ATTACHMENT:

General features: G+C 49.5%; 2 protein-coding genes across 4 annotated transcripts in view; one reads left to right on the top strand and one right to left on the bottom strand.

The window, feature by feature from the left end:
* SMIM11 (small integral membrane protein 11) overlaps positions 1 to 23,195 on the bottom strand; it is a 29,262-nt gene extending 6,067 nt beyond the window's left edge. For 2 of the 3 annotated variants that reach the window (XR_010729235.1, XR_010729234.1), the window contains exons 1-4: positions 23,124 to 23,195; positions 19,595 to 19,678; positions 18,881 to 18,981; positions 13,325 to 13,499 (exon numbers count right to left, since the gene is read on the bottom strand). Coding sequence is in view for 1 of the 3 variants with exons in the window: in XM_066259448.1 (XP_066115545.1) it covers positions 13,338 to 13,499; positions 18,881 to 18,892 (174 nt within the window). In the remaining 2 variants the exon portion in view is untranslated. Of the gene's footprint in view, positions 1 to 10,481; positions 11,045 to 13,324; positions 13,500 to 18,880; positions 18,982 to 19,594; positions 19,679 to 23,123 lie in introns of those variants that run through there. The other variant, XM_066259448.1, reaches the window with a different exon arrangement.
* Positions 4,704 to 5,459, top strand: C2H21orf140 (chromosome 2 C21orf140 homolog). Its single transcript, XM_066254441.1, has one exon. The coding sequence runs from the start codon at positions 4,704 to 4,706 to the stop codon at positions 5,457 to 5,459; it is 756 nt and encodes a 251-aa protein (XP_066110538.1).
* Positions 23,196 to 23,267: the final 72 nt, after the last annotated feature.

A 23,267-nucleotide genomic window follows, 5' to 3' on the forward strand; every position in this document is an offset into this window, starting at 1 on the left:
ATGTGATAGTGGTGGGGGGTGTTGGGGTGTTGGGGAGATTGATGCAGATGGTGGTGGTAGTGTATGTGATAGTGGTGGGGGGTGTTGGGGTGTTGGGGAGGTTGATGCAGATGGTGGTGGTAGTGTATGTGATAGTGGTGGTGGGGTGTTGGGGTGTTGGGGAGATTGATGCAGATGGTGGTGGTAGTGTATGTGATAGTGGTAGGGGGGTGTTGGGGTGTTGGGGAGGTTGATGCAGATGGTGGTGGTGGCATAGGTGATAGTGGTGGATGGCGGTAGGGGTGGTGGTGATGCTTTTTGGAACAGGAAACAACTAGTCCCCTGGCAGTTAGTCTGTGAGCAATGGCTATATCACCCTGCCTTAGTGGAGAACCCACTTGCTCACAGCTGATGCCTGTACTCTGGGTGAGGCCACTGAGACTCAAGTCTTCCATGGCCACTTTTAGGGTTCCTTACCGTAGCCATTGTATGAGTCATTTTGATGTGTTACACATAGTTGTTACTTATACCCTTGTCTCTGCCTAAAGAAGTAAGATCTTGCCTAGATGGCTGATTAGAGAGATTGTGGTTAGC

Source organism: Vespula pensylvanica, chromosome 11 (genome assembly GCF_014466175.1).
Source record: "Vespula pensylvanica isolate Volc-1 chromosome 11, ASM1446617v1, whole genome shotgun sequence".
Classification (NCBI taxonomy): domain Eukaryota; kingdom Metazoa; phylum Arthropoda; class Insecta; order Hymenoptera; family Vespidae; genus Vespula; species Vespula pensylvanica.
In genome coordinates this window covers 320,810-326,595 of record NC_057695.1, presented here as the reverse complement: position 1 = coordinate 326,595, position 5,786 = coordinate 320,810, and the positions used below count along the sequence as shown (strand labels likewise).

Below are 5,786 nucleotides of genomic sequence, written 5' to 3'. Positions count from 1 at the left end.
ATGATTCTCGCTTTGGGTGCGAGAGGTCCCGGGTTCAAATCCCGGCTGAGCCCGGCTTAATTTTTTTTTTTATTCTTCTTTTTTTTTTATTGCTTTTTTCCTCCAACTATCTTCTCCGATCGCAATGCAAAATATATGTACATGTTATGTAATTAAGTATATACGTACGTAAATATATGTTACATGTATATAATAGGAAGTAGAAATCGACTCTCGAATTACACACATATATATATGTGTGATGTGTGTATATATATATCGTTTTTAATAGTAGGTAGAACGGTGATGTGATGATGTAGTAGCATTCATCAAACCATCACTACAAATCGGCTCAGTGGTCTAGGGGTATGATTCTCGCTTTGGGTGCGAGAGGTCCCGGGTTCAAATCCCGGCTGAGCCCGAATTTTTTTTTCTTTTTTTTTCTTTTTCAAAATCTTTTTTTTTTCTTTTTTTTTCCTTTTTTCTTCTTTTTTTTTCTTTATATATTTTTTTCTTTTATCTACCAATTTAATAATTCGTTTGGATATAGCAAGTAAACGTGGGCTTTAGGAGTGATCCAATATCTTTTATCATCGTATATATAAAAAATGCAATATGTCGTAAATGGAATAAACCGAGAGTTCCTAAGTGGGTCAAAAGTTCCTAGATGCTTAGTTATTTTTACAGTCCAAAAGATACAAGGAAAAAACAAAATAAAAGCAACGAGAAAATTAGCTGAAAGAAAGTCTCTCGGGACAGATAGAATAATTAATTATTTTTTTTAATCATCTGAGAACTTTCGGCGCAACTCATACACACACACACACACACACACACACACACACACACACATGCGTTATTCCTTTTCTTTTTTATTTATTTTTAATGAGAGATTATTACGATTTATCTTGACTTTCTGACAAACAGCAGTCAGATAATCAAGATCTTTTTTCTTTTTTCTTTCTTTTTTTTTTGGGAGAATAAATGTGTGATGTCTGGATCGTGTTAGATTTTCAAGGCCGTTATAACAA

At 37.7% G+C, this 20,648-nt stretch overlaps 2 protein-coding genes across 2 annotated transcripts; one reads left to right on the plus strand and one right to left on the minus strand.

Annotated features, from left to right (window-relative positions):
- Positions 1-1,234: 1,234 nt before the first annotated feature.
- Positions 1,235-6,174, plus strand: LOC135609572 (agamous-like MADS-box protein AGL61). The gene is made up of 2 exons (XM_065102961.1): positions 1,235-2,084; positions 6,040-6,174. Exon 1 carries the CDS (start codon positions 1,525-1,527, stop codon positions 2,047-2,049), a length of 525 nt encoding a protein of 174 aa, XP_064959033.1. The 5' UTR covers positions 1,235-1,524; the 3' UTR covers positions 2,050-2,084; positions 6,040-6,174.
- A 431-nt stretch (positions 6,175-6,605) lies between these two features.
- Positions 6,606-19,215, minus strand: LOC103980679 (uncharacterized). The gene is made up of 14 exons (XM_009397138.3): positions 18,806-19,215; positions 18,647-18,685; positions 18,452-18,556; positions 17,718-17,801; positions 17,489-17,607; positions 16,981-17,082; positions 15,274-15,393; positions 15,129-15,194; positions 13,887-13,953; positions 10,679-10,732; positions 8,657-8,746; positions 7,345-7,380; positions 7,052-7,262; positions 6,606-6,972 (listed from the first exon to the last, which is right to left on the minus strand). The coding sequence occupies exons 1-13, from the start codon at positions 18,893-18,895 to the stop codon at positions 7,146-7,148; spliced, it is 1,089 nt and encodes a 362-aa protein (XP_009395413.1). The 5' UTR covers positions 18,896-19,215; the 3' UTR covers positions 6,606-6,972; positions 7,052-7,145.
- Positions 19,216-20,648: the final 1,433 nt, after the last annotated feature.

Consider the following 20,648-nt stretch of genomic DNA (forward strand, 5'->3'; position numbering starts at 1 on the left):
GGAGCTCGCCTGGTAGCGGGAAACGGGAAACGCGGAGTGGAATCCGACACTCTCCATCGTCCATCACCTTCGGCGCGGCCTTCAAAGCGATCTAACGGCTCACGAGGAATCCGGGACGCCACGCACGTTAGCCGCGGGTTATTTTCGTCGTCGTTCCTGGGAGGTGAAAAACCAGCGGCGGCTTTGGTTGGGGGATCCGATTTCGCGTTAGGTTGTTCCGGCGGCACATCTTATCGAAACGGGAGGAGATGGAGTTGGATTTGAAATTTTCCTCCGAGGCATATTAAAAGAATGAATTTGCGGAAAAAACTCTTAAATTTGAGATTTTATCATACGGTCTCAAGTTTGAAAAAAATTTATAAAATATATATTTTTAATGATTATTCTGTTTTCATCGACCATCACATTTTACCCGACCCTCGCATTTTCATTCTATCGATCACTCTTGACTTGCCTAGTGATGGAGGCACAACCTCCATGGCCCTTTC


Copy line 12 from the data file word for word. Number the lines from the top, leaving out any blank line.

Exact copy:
Below are 5,786 nucleotides of genomic sequence, written 5' to 3'. Positions count from 1 at the left end.